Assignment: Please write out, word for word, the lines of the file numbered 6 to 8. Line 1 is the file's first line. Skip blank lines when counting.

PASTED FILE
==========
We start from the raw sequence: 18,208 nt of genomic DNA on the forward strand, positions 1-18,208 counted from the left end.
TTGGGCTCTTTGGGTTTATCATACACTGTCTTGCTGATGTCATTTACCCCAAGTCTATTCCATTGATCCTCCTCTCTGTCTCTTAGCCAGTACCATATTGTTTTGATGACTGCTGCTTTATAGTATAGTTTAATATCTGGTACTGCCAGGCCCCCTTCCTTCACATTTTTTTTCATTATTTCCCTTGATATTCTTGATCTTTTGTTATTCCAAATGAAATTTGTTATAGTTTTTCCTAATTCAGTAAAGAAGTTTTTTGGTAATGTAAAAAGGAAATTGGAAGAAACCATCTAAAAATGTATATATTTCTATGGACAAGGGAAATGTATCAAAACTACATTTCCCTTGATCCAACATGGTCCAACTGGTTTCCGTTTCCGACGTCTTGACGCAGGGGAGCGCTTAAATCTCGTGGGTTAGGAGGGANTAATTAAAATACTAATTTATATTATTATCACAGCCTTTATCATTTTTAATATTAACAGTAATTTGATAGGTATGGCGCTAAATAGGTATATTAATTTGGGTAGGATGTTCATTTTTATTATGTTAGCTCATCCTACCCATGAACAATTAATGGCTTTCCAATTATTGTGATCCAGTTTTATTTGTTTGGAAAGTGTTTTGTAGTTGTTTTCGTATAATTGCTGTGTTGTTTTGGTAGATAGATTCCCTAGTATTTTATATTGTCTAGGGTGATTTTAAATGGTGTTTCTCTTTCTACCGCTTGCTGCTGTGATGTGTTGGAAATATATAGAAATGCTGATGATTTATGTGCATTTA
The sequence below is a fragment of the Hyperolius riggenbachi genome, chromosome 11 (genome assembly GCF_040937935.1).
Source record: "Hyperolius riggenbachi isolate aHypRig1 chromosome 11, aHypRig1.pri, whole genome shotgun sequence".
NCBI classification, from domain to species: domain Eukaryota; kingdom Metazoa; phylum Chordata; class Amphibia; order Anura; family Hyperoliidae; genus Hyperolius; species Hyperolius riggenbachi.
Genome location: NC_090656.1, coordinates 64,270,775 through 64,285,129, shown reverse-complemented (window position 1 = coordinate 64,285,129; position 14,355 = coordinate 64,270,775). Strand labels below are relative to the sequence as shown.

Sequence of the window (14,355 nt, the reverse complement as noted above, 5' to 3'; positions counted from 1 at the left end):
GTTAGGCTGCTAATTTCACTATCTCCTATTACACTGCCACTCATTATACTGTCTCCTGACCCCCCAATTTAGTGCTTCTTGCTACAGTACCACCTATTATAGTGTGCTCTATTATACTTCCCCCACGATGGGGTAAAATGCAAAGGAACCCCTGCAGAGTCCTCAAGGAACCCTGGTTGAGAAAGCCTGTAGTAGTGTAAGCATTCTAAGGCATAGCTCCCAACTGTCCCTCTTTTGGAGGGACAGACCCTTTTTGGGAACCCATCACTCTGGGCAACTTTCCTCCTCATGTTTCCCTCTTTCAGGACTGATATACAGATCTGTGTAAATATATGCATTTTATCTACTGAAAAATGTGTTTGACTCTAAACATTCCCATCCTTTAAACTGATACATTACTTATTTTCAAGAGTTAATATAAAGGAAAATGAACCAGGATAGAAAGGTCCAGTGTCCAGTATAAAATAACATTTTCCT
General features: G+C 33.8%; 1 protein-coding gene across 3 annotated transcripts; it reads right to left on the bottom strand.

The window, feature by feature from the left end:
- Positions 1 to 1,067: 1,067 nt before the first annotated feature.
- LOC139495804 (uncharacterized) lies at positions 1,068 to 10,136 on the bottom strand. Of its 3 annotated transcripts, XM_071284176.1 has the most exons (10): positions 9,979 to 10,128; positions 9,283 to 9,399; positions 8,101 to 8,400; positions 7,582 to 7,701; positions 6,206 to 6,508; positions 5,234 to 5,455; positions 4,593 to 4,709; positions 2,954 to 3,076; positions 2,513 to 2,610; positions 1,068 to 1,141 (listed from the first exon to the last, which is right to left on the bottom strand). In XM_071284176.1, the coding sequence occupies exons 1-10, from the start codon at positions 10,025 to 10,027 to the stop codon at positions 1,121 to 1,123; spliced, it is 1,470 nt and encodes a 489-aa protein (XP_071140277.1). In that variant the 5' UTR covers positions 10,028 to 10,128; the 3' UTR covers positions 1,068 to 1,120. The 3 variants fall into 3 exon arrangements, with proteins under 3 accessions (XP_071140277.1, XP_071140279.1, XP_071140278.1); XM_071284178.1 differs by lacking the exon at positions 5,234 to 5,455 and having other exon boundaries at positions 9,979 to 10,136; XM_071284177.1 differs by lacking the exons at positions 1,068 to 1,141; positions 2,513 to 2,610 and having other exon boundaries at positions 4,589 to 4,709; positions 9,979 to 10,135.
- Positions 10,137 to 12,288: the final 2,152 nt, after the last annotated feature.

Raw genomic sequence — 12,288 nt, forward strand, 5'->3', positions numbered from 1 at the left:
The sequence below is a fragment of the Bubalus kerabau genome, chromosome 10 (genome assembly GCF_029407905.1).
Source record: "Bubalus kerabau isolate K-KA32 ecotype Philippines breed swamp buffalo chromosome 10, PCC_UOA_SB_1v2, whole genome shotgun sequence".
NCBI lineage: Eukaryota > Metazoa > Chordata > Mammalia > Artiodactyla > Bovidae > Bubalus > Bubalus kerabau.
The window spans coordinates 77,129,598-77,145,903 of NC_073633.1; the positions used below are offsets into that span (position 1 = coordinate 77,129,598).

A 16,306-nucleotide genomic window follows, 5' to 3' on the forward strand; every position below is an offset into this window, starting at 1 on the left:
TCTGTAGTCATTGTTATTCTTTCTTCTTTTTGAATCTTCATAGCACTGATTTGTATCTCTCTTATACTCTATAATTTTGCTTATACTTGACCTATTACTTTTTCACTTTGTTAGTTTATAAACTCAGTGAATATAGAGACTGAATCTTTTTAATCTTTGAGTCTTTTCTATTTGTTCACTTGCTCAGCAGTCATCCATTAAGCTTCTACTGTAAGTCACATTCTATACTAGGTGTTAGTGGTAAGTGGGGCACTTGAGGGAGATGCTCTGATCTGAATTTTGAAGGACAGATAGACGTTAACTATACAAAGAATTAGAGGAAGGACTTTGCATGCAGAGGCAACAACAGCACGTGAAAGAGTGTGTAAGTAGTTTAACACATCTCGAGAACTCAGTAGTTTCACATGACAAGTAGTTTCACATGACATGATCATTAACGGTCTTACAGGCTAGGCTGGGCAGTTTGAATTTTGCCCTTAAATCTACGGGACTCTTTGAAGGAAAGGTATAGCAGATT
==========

Genome location: NC_090656.1, coordinates 64,270,775 through 64,285,129, shown reverse-complemented (window position 1 = coordinate 64,285,129; position 14,355 = coordinate 64,270,775). Strand labels below are relative to the sequence as shown.

Sequence of the window (14,355 nt, the reverse complement as noted above, 5' to 3'; positions counted from 1 at the left end):
GTTAGGCTGCTAATTTCACTATCTCCTATTACACTGCCACTCATTATACTGTCTCCTGACCCCCCAATTTAGTGCTTCTTGCTACAGTACCACCTATTATAGTGTGCTCTATTATACTTCCCCCACGATGGGGTAAAATGCAAAGGAACCCCTGCAGAGTCCTCAAGGAACCCTGGTTGAGAAAGCCTGTAGTAGTGTAAGCATTCTAAGGCATAGCTCCCAACTGTCCCTCTTTTGGAGGGACAGACCCTTTTTGGGAACCCATCACTCTGGGCAACTTTCCTCCTCATGTTTCCCTCTTTCAGGACTGATATACAGATCTGTGTAAATATATGCATTTTATCTACTGAAAAATGTGTTTGACTCTAAACATTCCCATCCTTTAAACTGATACATTACTTATTTTCAAGAGTTAATATAAAGGAAAATGAACCAGGATAGAAAGGTCCAGTGTCCAGTATAAAATAACATTTTCCT